Tuesday, June 26, 2012

Foreign keys for MySQL Cluster

features supported are:
  • on-update/delete restrict
  • on-update/delete noaction
  • on-update/delete setnull
  • on-update/delete cascade
  • online add/drop foreign key
The foreign keys are implemented inside data-nodes, and will hence work regardless of which type of client you use. SQL, memcache, Cluster/J, ndbapi, {insert your favourite connector}.

somewhat interesting differences between ndb and innodb are:
  1. i haven't implemented the Innodb "extension" has that allows parent reference to be non-unique. It seems ok i think...wl#148 describes it as a feature not to have this extension
  2. For innodb "noaction" is identical as "restrict".
    For ndb, noaction means deferred check. I.e the constraint is checked before commit.
    (i think it should be at end of statement...but ndb currently doesnt have any statement concept)
  3. Ndb does not "natively" support update of primary keys (i.e not inside data nodes), an update on a primary key from SQL is emulated by an delete+insert.
    The implication of this, is that on-update-actions (such as cascade/setnull) doesn't work if parent reference is using primary key.
    Fixing this...means first adding native support for update of primary keys, and then adding the FK support for it...but I think(hope) that this is a limitation that is acceptable.
  4. Ndb today supports checking unique keys in a deferred fashion.
    This feature is used by slave applier to avoid false conflicts with replication.
    Foreign keys supports the same.
  5. Ndb implementation does not (today) support the foreign_key_checks variable.
  6. Ndb supports online adding and dropping of foreign keys (i.e no table copy, clients can read/write while FK is added/dropped).
    Hopefully this fact can decrease the need for the foreign_key_checks variable. (although we should consider how to process a mysqldump-file without hazzle)

implementation note 1: the implementation is based on ndb's internal trigger mechanism. the same mechanism that is used to maintain unique indexes. one implication of this is that cost (both in terms of single threaded latency and increase in load) should be roughly comparable to that of unique indexes. note that (to my knowledge) no benchmarks has been performed. stay tuned for that.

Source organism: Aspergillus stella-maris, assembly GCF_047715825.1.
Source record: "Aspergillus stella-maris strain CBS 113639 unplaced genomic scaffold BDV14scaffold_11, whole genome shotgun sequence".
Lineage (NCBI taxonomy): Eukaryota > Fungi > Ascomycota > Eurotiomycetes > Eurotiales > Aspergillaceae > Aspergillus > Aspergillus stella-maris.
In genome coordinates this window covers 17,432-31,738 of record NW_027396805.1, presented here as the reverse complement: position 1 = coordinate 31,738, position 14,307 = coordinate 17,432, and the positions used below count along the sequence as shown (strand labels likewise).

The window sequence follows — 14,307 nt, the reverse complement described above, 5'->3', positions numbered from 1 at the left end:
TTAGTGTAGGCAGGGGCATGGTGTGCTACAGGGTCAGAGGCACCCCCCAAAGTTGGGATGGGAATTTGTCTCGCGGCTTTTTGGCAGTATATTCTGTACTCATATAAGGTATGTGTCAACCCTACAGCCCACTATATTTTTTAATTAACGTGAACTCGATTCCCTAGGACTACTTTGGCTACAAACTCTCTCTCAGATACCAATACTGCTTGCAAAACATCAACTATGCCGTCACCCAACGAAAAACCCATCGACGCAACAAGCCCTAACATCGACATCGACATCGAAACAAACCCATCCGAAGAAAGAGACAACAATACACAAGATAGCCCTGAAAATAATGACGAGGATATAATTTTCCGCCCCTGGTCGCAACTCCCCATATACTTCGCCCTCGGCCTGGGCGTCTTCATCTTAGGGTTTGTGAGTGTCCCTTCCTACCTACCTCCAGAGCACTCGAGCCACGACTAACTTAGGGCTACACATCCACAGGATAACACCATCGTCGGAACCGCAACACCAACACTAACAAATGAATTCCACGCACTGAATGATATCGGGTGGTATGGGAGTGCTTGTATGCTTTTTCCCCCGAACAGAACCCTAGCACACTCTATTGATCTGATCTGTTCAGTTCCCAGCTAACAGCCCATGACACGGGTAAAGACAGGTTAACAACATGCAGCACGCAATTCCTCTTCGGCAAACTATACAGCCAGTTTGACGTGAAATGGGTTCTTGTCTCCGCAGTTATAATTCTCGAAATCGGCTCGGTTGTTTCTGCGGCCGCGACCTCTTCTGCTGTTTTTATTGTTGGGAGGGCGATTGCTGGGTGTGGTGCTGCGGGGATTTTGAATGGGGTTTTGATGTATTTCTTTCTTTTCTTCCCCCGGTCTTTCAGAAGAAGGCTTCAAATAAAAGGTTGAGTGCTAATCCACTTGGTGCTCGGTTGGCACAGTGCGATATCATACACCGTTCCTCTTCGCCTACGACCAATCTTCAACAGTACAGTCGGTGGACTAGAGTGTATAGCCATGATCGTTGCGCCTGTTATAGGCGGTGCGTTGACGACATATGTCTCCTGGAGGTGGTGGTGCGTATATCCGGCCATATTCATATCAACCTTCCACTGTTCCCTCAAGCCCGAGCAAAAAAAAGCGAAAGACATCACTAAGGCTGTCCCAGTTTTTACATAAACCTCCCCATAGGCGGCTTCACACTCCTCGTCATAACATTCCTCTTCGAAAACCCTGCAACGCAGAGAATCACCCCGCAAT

implementation note 2: a somewhat interesting implementation discovery is that mysql actually features a capable foreign key parser. my original plan was to "copy" the innodb hand-crafted parser. but this wasn't needed...the server parsed and created nice structures...only didn't expose them to the storage engine. so instead of adding a hand-crafted parser, i modified the server to expose them, and the code in our handler was much simpler...happy with that!

implementation note 3: a (deliberate) artefact of current implementation is that when using on {update/delete} {set null/cascade} the set-null or cascade that is performed on child table, will be put into binlog (if turned on). that means that the foreign key action will be performed on slave side too, even if foreign keys are not present (or enabled) on that site.

a general reflection conceived when adding this is that ndb internals now has added quite a lot of infrastructure that really makes adding complex features like this a lot easier.

Other resources on the subject is:

and finally the diffstat for the original quilt patchset looks like
[]:jonas@eel:~/src/ndb-fk> diffstat patches/*
102 files changed, 14813 insertions(+), 842 deletions(-) 


STANDARD DISCLAIMER
  • the exact format of this feature might (will) change before reaching a (GA) release
  • it's currently unknown when(if?) it will reach a (GA) release near you

1 comment:

Anonymous said...

thanks for sharing.